When we choose Conscious Parenting there is no shortage of teachable moments. Almost every situation offers us a moment to share insight, to point out something unique about ourselves or the world and to help our child become critical thinkers about not only their lives, but the world we live in. The question at hand […]
On Sunday, I posted on The Conscious Mom’s Guide Facebook Page a powerful piece written by Gabriel Arana, web editor at American Prospect. It was a personal piece called ‘My So Called Ex-Gay Life’ and in it he shared his experience of trying to ‘not be gay’.
I posted this piece because it speaks, so powerfully, to our conscious responsibility as parents to embrace who are children are, whether that’s their sexual orientation, emotional expression, intelligence, physical appearance or any other aspect of who they inherently are.
How many parents try to get their kids to be someone other than who they are? Maybe because they feel it will be too hard to live life as the shy kid, or the loud kid, or the dramatic kid or the gay kid. Or maybe it’s because they themselves can’t imagine ‘going through life like that’, or maybe it’s because their sensibilities just can’t embrace the personality or choices of their child.
Kids want to be accepted and when a parent demonstrates that their child’s own behavior, beliefs or approach to life is not acceptable, they, the child, will either try to conform or they will rebel, but either way they will be left to deal with the awareness that who they are is not ‘O.K.’ in the eyes of the people who love them the most.
The opportunity we have as parents is to see who are children are and to help them embrace all that they are. In whoever they are, and however they show up, if as parents we have concerns or worry for their well-being or their ability to ‘fit’ into the world, then it is our job to help strengthen them and to support them, not to make them change. Because in trying to make them change, all we succeed in doing is teaching them that how they feel, what they think and how they are comfortable living is wrong.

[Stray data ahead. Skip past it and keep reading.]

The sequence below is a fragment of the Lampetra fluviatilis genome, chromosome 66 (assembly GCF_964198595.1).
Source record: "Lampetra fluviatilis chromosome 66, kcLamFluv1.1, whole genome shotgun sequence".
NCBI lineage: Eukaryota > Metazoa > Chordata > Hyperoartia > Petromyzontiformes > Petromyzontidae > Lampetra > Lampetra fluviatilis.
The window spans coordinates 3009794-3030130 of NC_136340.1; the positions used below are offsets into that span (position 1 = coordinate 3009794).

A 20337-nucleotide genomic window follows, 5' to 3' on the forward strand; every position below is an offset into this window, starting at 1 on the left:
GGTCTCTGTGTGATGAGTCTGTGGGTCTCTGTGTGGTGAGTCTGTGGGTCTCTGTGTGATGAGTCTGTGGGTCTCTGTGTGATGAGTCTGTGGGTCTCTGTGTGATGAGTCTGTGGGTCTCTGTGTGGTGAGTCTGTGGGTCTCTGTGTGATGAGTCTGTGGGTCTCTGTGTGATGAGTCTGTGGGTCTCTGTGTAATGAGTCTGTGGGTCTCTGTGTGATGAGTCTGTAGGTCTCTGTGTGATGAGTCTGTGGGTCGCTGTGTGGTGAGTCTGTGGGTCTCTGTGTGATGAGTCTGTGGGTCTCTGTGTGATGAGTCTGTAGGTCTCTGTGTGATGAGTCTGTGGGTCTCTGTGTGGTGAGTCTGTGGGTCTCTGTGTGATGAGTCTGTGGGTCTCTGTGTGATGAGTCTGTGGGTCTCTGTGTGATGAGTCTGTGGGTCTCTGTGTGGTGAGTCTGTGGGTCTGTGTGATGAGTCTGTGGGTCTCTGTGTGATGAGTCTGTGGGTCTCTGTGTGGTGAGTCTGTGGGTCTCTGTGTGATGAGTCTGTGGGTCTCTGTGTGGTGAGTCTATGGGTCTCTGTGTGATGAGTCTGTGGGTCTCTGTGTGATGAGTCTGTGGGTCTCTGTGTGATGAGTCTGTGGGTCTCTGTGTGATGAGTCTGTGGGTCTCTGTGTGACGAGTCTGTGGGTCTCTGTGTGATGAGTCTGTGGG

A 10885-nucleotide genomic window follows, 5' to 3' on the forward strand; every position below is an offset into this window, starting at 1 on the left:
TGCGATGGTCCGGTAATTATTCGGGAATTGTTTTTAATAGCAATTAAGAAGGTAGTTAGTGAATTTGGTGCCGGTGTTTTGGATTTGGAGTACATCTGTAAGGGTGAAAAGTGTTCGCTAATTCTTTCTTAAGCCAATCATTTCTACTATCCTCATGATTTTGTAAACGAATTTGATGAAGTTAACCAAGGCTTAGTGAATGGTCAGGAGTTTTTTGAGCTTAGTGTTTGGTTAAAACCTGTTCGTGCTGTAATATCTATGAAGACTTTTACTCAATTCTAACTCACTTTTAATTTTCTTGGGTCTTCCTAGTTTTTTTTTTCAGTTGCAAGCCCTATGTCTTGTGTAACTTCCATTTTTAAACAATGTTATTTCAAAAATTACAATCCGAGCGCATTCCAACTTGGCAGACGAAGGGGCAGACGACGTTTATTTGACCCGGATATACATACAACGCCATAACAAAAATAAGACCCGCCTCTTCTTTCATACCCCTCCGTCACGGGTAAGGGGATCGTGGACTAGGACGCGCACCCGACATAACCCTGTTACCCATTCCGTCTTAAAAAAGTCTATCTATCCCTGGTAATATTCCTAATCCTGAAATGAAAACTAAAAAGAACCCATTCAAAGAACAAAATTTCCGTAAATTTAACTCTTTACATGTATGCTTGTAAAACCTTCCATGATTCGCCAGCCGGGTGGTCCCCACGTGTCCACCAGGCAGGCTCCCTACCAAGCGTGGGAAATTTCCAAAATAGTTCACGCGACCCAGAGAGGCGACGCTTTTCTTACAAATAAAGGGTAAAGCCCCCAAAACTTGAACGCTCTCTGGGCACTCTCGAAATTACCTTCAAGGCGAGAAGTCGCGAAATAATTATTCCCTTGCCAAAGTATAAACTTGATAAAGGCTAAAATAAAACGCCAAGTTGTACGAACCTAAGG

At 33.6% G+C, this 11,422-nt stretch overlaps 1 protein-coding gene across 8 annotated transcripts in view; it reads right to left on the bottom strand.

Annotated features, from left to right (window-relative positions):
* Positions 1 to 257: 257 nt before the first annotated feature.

For example if your child is shy, we shouldn’t make them feel bad or uncomfortable or wrong for being quiet, we should help them find the strength in that and to celebrate that. Maybe the child who is perceived as shy or quiet is actually discerning and thoughtful. So rather than saying ‘my child is shy,’ we can say ‘my child needs to take in everything before she engages.’ This is a much more validating and positive statement for any child to hear. In the same vein, maybe the child who is loud isn’t unaware of others, but he just has exuberance for life and living. Maybe the child who loves to entertain isn’t looking for attention but really loves to make people laugh and loves to see them happy.
It is our own programming, issues and stigma that we carry that makes us see our children through anything other than loving eyes. If you worry about your child’s behavior try to understand what motivates your child. If you worry about who your child is, look at what makes you worry.
If we want our children to love who they are, it helps if we love who they are first.
© 2012 Christine Agro
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Christine Agro is a Clairvoyant, Naturopath, Master Herbalist, Conscious Mom and Author of 50 Ways to Live Life Consciously as well as of The Conscious Living Wisdom Cards (Special Moms’ Edition). Christine is founder of The Conscious Mom’s Guide , a membership site where she helps support you on your own journey of living life consciously and on your journey of being a Conscious parent. You can also join Christine on Facebook. To contact Christine, invite her to speak or to schedule an appointment with her please email her.